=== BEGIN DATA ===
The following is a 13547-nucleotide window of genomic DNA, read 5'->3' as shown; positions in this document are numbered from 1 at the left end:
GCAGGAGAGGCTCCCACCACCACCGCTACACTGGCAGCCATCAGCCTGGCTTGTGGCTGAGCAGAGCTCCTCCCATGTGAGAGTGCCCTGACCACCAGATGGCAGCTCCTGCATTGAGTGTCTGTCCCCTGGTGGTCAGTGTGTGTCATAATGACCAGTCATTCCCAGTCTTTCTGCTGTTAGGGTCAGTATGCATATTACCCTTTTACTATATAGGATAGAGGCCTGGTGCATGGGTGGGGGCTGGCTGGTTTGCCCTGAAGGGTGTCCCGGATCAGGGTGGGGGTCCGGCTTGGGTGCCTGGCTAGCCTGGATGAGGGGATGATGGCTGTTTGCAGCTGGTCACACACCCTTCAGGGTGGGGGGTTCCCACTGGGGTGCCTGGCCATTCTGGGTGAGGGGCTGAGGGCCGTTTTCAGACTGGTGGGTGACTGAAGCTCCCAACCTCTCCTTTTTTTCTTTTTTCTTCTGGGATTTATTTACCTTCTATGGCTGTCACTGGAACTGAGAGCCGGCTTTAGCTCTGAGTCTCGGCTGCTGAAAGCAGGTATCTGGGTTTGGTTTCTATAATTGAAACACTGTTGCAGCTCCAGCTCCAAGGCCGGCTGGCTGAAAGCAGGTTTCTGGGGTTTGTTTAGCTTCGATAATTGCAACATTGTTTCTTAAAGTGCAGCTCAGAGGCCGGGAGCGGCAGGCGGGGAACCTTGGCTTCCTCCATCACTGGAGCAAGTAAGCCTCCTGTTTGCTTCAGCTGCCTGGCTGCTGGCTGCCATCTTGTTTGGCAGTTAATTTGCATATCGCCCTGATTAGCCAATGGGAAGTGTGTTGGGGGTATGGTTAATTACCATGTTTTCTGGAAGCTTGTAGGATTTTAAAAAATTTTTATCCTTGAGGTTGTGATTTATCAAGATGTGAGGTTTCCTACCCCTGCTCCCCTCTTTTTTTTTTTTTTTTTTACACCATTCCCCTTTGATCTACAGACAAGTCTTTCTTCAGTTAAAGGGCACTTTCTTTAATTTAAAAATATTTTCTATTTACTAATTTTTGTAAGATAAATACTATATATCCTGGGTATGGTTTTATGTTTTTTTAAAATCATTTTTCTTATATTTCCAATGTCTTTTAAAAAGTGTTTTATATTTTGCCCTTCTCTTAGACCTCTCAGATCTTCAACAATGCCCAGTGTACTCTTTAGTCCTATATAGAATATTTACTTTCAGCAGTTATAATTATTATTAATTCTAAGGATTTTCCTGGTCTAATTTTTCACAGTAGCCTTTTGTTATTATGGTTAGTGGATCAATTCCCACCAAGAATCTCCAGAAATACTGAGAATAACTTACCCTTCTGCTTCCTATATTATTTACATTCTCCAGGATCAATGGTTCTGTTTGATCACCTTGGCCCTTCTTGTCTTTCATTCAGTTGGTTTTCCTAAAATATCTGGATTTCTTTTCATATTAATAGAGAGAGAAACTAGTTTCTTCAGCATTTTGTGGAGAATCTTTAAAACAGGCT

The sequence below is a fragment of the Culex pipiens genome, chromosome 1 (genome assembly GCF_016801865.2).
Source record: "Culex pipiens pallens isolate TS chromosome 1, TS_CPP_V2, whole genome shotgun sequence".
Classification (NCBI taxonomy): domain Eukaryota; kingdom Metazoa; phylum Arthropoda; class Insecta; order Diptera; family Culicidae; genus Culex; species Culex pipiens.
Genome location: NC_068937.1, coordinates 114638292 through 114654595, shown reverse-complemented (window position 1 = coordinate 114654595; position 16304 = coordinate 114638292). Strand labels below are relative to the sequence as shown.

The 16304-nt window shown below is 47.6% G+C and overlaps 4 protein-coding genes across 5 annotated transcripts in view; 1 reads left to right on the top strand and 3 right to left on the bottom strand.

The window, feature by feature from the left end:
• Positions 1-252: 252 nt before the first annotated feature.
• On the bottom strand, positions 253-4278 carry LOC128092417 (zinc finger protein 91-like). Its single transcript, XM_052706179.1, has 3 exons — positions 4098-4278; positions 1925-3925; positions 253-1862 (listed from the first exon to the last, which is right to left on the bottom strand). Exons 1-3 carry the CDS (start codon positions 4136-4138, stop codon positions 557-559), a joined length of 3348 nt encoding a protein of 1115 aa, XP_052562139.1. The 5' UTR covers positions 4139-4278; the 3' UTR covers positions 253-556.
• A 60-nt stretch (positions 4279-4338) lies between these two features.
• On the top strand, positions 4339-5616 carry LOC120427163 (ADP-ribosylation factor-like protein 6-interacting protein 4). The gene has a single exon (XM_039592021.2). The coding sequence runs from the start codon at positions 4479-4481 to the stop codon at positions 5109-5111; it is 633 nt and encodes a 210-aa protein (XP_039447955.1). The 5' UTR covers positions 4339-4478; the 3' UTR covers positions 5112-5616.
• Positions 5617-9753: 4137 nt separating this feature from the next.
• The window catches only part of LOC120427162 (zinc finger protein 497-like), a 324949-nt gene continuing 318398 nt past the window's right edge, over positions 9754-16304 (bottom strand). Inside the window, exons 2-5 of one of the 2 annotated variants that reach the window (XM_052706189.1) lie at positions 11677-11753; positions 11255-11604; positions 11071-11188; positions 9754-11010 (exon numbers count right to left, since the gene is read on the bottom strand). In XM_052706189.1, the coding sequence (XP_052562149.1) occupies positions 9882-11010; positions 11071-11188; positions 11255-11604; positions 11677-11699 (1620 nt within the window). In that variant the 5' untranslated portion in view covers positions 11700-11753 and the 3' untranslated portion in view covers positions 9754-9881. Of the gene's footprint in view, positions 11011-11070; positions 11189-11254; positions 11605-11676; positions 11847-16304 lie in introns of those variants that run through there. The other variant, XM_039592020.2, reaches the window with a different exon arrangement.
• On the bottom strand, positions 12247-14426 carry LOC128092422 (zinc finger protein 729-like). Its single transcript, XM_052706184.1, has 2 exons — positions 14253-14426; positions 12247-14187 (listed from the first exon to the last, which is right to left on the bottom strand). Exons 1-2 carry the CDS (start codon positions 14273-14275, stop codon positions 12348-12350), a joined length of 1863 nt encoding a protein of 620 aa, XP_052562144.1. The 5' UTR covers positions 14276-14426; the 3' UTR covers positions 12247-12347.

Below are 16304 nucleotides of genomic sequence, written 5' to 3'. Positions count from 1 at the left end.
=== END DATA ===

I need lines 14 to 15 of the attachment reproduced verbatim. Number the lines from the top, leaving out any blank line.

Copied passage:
• The window catches only part of LOC120427162 (zinc finger protein 497-like), a 324949-nt gene continuing 318398 nt past the window's right edge, over positions 9754-16304 (bottom strand). Inside the window, exons 2-5 of one of the 2 annotated variants that reach the window (XM_052706189.1) lie at positions 11677-11753; positions 11255-11604; positions 11071-11188; positions 9754-11010 (exon numbers count right to left, since the gene is read on the bottom strand). In XM_052706189.1, the coding sequence (XP_052562149.1) occupies positions 9882-11010; positions 11071-11188; positions 11255-11604; positions 11677-11699 (1620 nt within the window). In that variant the 5' untranslated portion in view covers positions 11700-11753 and the 3' untranslated portion in view covers positions 9754-9881. Of the gene's footprint in view, positions 11011-11070; positions 11189-11254; positions 11605-11676; positions 11847-16304 lie in introns of those variants that run through there. The other variant, XM_039592020.2, reaches the window with a different exon arrangement.
• On the bottom strand, positions 12247-14426 carry LOC128092422 (zinc finger protein 729-like). Its single transcript, XM_052706184.1, has 2 exons — positions 14253-14426; positions 12247-14187 (listed from the first exon to the last, which is right to left on the bottom strand). Exons 1-2 carry the CDS (start codon positions 14273-14275, stop codon positions 12348-12350), a joined length of 1863 nt encoding a protein of 620 aa, XP_052562144.1. The 5' UTR covers positions 14276-14426; the 3' UTR covers positions 12247-12347.